Revision guide: Write basic psychological profiles based on the case studies in chapter 12 and prescribe the most appropriate treatment.
Me: .... this is so boring. ^_^; Most of these people just need a life... Hey, I have a better idea!
These are dedicated to AngelRoy, discussions with whom gave me said better idea. ^_^ 3
Subject: Kudo Shinichi
Prognosis: Identity crisis (no shit, Sherlock)
Subject is an Asian teen male, age 17 (physically 7 at present). Most striking personality feature is the immensely high IQ and highly logical mindset. Definitely a very left-brained individual- logical, mathematical, most comfortable with set facts and controlled variables. IQ is likely 180+, definitely somewhere in genius territory. While he's fond of soccer, it's likely that he could quickly master any sport he turns his hand (or foot) to, particularly structured or team sports with set rules and regulations. He likes to keep himself in shape, even more so as Conan since he clearly resents the physical barriers brought on by his reduced size.
Social relationships, on the other hand, are an entirely different matter. His high IQ sets him apart from his peers and even most adults; as an adult, this led to an ego problem, primarily that it was so inflated that you could rent it out for children's parties (as long as they took their shoes off first). Shrinking must have been a terrible blow to that, not only because of the huge physical limitations it brought (this tends to be a bigger deal for males who, no matter how intellectual, are still inclined to compete physically, only made worse by the fact that he was clearly a shrimp for his age; not only is he smaller than a 17-year-old, he's smaller than most 7-year-olds) but because while once everyone listened to him and praised him before, people don't take kids seriously. He's not listened to and generally brushed off or downright ignored, even though he's right. He's probably unused to being out of the spotlight, and the adults around him will seem condescending, stupid or slow (likely all three in Kogoro's case). This makes it a little difficult for him to happily deal with adults, and dealing with actual kids is even harder due to the vast difference in mental level.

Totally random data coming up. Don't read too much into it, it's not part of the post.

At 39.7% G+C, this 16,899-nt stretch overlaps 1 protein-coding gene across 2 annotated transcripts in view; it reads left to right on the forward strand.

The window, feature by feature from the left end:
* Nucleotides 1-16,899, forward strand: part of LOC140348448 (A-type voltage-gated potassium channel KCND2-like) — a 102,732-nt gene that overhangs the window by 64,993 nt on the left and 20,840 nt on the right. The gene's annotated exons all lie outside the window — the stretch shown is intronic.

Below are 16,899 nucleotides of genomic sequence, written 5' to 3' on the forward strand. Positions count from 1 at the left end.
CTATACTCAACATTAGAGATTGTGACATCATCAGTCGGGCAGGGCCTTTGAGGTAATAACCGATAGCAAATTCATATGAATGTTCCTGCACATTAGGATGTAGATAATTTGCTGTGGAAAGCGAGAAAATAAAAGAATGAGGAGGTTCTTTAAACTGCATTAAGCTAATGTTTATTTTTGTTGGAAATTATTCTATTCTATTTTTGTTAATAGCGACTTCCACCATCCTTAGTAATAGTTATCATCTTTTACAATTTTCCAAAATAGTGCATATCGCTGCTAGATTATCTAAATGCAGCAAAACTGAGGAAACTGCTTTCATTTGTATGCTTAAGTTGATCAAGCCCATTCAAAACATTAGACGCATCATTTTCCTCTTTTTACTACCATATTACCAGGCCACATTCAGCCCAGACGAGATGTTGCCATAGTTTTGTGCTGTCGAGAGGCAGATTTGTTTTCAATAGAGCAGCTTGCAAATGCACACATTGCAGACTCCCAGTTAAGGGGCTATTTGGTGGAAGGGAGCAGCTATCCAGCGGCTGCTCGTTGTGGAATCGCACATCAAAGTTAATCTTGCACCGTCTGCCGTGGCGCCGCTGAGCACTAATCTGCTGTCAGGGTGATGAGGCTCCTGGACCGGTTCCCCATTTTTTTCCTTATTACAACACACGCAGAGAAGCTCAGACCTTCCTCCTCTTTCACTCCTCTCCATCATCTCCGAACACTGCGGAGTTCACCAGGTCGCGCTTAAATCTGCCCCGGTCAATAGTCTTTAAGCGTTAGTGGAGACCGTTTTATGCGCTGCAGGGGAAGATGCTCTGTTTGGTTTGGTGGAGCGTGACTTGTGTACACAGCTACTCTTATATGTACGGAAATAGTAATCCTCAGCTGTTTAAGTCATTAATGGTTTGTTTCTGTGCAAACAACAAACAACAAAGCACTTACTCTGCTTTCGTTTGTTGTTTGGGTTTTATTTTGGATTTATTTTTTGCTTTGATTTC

His acting skills are what's saving him; as was seen at the school play and in his ability to deceive everyone into believing that he's "Conan", he's got a lot of his mother's acting skills. He also has a mild strain of what he termed "actress brain disease" from her as well. He tends to be a little over-dramatic (case in point: when he turned up at the school play. Just read the first line he said after removing the helmet for a prime example) and this is also why he doesn't just lay everything out, but explains things bit by bit, often calling for re-enactments or demonstrations. He likes having control of the situation, and again, shrinking would have a negative effect here since it's definitely a situation that he has no control over whatsoever. The net result is a massive ego deflation, possibly slightly overdone; his self-confidence for a good while may have been a result of acting rather than genuine confidence. It's also probably a factor in why he doesn't want people to know that he's been shrunk; it's completely humiliating and he's afraid of being a laughingstock- again, not being taken seriously, a minor form of hell to him. He's always a touch over-polite, formality the best way to mask an inability to function easily in social situations.